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Autophagy in the posterior interosseous nerve of patients with type 1 and type 2 diabetes mellitus: an ultrastructural study
Lund University, Sweden; Skåne University Hospital Malmö, Sweden.
Lund University, Sweden; Skåne University Hospital Malmö, Sweden.
Linköping University, Department of Clinical and Experimental Medicine, Division of Cell Biology. Linköping University, Faculty of Health Sciences.ORCID iD: 0000-0002-1342-369X
2015 (English)In: Diabetologia, ISSN 0012-186X, E-ISSN 1432-0428, Vol. 58, no 3, 625-632 p.Article in journal (Refereed) Published
Abstract [en]

We addressed the question of whether the autophagy pathway occurs in human peripheral nerves and whether this pathway is associated with peripheral neuropathy in diabetes mellitus. By using electron microscopy, we evaluated the presence of autophagy-related structures and neuropathy in the posterior interosseous nerve of patients who had undergone carpal tunnel release and had type 1 or type 2 diabetes mellitus, and in patients with no diabetes (controls). Autophagy-related ultrastructures were observed in the samples taken from all patients of the three groups. The number of autophagy-associated structures was significantly higher (p less than 0.05) in the nerves of patients with type 1 than type 2 diabetes. Qualitative and quantitative evaluations of fascicle area, diameter of myelinated and unmyelinated nerve fibres, the density of myelinated and unmyelinated fibres and the g-ratio of myelinated fibres were performed. We found degeneration and regeneration of a few myelinated axons in controls, and a well-developed neuropathy with the loss of large myelinated axons and the presence of many small ones in patients with diabetes. The pathology in type 1 diabetes was more extensive than in type 2 diabetes. The results of this study show that the human peripheral nerves have access to the autophagy machinery, and this pathway may be regulated differently in type 1 and type 2 diabetes; insulin, presence of extensive neuropathy, and/or other factors such as duration of diabetes and HbA(1c) level may underlie this differential regulation.

Place, publisher, year, edition, pages
Springer Verlag (Germany) , 2015. Vol. 58, no 3, 625-632 p.
Keyword [en]
Autophagy; Diabetes; Electron microscopy; Human; Neuropathy; Peripheral nerve
National Category
Clinical Medicine
Identifiers
URN: urn:nbn:se:liu:diva-115314DOI: 10.1007/s00125-014-3477-4ISI: 000349244100024PubMedID: 25523623OAI: oai:DiVA.org:liu-115314DiVA: diva2:795099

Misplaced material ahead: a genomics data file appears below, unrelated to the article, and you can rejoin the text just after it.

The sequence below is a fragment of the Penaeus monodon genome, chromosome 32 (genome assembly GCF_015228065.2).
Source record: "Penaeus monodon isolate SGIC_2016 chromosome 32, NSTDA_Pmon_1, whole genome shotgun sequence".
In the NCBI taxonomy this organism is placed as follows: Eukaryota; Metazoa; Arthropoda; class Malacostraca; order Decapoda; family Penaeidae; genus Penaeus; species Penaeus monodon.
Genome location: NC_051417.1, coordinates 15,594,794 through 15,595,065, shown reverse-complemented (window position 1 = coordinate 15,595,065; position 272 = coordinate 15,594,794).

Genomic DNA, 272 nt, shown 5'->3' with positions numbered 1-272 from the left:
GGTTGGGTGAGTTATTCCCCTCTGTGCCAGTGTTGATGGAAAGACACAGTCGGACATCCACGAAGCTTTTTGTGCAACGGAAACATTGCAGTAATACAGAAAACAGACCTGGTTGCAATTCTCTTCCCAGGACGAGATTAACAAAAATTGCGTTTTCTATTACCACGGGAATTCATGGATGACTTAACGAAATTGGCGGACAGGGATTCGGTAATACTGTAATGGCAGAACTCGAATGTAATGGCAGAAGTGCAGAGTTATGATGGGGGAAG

Available from: 2015-03-13 Created: 2015-03-13 Last updated: 2017-12-04
In thesis
1. Autophagy in Peripheral Neuropathy
Open this publication in new window or tab >>Autophagy in Peripheral Neuropathy
2017 (English)Doctoral thesis, comprehensive summary (Other academic)
Abstract [en]

Peripheral neuropathy includes a wide range of diseases affecting millions around the world, and many of these diseases have unknown etiology. Peripheral neuropathy in diabetes represents a large proportion of peripheral neuropathies. Nerve damage can also be caused by trauma. Peripheral neuropathies are a significant clinical problem and efficient treatments are largely lacking. In the case of a transected nerve, different methods have been used to repair or reconstruct the nerve, including the use of nerve conduits, but functional recovery is usually poor.

Autophagy, a cellular mechanism that recycles damaged proteins, is impaired in the brain in many neurodegenerative diseases affecting animals and humans. No research, however, has investigated the presence of autophagy in the human peripheral nervous system. In this study, I present the first structural evidence of autophagy in human peripheral nerves. I also show that the density of autophagy structures is higher in peripheral nerves of patients with chronic idiopathic axonal polyneuropathy (CIAP) and inflammatory neuropathy than in controls. The density of these structures increases with the severity of the neuropathy.

In animal model, using Goto-Kakizaki (GK) rats with diabetes resembling human type 2 diabetes, activation of autophagy by local administration of rapamycin incorporated in collagen conduits that were used for reconnection of the transected sciatic nerve led to an increase in autophagy proteins LC3 and a decrease in p62 suggesting that the autophagic flux was activated. In addition, immunoreactivity of neurofilaments, which are parts of the cytoskeleton of axons, was increased indicating increased axonal regeneration. I also show that many proteins involved in axonal regeneration and cell survival were up-regulated by rapamycin in the injured sciatic nerve of GK rats four weeks after injury.

Taken together, these findings provide new knowledge about the involvement of autophagy in neuropathy and after peripheral nerve injury and reconstruction using collagen conduits.

Place, publisher, year, edition, pages
Linköping: Linköping University Electronic Press, 2017. 54 p.
Series
Linköping University Medical Dissertations, ISSN 0345-0082 ; 1582
National Category
Neurosciences Cell and Molecular Biology Pharmacology and Toxicology
Identifiers
urn:nbn:se:liu:diva-142125 (URN)10.3384/diss.diva-142125 (DOI)9789176854723 (ISBN)
Public defence
2017-10-31, Berzeliussalen, Campus US, Linköping, 12:09 (English)
Opponent
Supervisors
Available from: 2017-10-23 Created: 2017-10-23 Last updated: 2017-11-14Bibliographically approved

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